Blogger judy said...

I am glad to read this....I have made my dh a few button up (Hawaiian style) shirts from a kwik sew pattern that doesn't have a back yoke and I have never been that satisfied with them. I was thinking I needed a new pattern with a yoke. My dh loves tommy bahama shirts, could you recommend a pattern?

9:54 AM  
Blogger Pam~Off The Cuff ~ said...

Sue, if the back of the shirt pattern also has "princess seams", hopefully the pattern drafter has incorporated "shoulder blade ease" into those seams. In that case, a yoke would not be *necessary*. However, I personally prefer a back yoke on a man's shirt, regardless of any seaming details... be they functional or just decorative.

The depth of the yoke on any shirt is personal preference, but usually looks best if it is at least 1" above the top of the wearer's shoulder-blade.

9:58 AM  
Blogger Ann said...

Pam, so if a pattern I have doesn't have this, is it possible to just cut & draft one from the pattern or is it better to just get out my pattern drafting software and start fresh?

10:06 AM  
Blogger Gorgeous Things said...

Thanks for the great info Pam. I was planning to make this shirt for DH, who's been a saint throughout my whole ordeal. Maybe I'll try redrafting it, or maybe I'll just look for a different pattern.

10:06 AM  
Blogger Nancy K said...

I really had no idea of the real function of a back yoke on a man's shirt. Thanks for sharing.

10:27 AM  
Blogger Julia said...

i always put a yoke on my Little Man's shirts, but I didn't know why. Thanks

10:48 AM  
Anonymous Theresa in Tucson said...

Good points on the yokes. Just love the silk shirt. I have a TNT McCall's camp shirt that I think I will modify to add a yoke and pleats. Much better than adding width at the side seams to cope with the hips. One question - when using a fusible interfacing in a shirt, how should it be laundered? I'm having some trouble with orange peel dimples after washing.

12:39 PM  
Blogger Pam~Off The Cuff ~ said...

Garments made with any fusible interfacing (including mine from Fashion Sewing Supply) should be laundered in cool to warm water and dried on low (warm) heat dryer settings.

Usually when you get that "orange peel" effect after washing, it is because the fabric has shrunk a little bit and then "carried" the interfacing with it. A firm press using a thin pres-cloth and a fairly high heat iron should take care of it :)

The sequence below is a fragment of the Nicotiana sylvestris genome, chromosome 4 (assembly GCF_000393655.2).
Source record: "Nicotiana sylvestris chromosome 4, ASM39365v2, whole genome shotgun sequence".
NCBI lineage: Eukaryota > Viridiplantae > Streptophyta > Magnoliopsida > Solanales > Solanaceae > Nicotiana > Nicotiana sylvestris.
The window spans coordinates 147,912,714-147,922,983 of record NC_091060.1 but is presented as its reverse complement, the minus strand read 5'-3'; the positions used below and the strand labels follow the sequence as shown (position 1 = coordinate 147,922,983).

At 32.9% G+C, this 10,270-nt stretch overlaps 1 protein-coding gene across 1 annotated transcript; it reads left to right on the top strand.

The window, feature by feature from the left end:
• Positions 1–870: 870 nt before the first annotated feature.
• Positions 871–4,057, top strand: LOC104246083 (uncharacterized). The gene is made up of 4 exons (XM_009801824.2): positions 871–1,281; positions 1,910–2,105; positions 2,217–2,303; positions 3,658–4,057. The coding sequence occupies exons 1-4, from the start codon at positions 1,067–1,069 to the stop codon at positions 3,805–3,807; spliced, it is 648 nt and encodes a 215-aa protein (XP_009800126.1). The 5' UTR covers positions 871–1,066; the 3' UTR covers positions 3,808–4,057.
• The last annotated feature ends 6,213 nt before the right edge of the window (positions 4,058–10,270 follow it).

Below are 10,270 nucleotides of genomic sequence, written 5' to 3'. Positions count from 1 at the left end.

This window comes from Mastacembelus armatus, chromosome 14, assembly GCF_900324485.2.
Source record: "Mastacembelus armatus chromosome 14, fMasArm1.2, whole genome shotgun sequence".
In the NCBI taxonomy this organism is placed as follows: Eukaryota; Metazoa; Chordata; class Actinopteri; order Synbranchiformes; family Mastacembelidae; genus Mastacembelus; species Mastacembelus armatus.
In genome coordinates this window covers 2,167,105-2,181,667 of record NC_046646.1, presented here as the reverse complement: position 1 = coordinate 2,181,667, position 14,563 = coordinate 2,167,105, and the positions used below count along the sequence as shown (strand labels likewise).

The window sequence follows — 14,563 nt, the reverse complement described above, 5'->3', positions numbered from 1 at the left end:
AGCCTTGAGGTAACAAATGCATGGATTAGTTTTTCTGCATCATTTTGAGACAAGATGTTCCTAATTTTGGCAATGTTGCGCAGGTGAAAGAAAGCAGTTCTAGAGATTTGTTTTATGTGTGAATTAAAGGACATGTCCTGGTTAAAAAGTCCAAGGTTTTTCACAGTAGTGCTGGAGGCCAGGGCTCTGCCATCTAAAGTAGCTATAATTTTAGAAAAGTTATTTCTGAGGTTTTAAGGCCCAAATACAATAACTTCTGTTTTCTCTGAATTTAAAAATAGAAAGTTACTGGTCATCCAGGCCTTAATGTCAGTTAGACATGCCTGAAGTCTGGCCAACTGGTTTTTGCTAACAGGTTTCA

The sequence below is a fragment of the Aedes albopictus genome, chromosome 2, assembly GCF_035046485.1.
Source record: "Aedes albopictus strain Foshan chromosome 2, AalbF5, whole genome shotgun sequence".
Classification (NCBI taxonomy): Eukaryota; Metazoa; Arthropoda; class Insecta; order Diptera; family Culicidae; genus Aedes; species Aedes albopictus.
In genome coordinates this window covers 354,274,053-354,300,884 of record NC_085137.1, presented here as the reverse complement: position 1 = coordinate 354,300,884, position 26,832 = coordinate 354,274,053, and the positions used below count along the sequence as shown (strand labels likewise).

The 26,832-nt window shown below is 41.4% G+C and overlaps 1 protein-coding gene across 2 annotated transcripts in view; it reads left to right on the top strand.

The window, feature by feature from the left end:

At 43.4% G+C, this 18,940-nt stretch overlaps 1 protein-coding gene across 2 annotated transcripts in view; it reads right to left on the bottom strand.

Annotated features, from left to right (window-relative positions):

1:04 PM  
Blogger vespabelle said...

I'm making my husband a shirt right now. The yoke is really important because his back is quite rounded. I added about 5/8 inches to the yoke and back (tapering to the side seams.) I pined it together last night and it's a huge improvement over the non-adjusted pattern where the yoke was curved rather than horizontal.

1:52 PM  
Blogger Liana said...

Pam, You always know the Why of things. I can't imagine a men's shirt without a yoke. It would be sort of like a woven T-shirt, wouldn't it? At least in the fit dept. Yuck.

5:41 PM  
Blogger meredithp said...

And that lovely curve on the back seam that joins the yoke takes care of men's sloping shoulders. I guess all men have them, don't they? :-)

7:20 PM  
Anonymous Mary Beth said...

I always learn something from you, Pam. It makes my day when y ou post! Thanks a Million X

7:56 PM  
Blogger judy said...

thanks for the pattern recommendation!! I purchased it and hope to make one up in the near future!!

10:40 AM  
Anonymous Cristian said...

Pam,

Considering the slope of a man's shoulder, how would one go about deciding how much to curve the back seam? Would it work just like a dart, playing with the size until the grain is right, something that could be more visually assessed with gingham fabric for testing?

Thanks!

Cristian

11:02 PM  
Blogger Pam~Off The Cuff ~ said...

Cristian, the answer to your question is "yes" :) That is how a shirt pattern is made by the draping method :)

9:05 AM  
Anonymous Cristian said...

Pam,

Thanks for your reply. My main concern in finding the point at which I need to create a dart/consider the curvature for the back seam is that once I move the yoke up, that point of curvature for the back seam is no longer at the precise point, but rather above it, since I don't like a wide yoke that sits about midway up the back armscye. Have you played with this before?

-Cristian

5:02 PM  
Blogger Pam~Off The Cuff ~ said...

Hi Cristian...yes I have worked with this concept extensively, because I cannot abide a shirt that does not flow smoothly across the back and over the shoulder-blades.

I prefer a narrow yoke as well. Bear in mind that all we are doing by curving the back seam (where it joins the yoke) is adding ease...it really is as simple as that. :)

Making the yoke more narrow does not change the point at which the back seam curve is the highest. It will always be at CB.

Of course, this is assuming normal anatomy.

6:55 AM  
Blogger Tie Dye Diva said...

How I wish I would have found this post before buying Simplicity 5581 and making the same mistake - didn't look at line drawings and assumed it would have a yoke. Now instead of an afternoon sewing project, I have a drafting project and will have to sew next week.

1:51 PM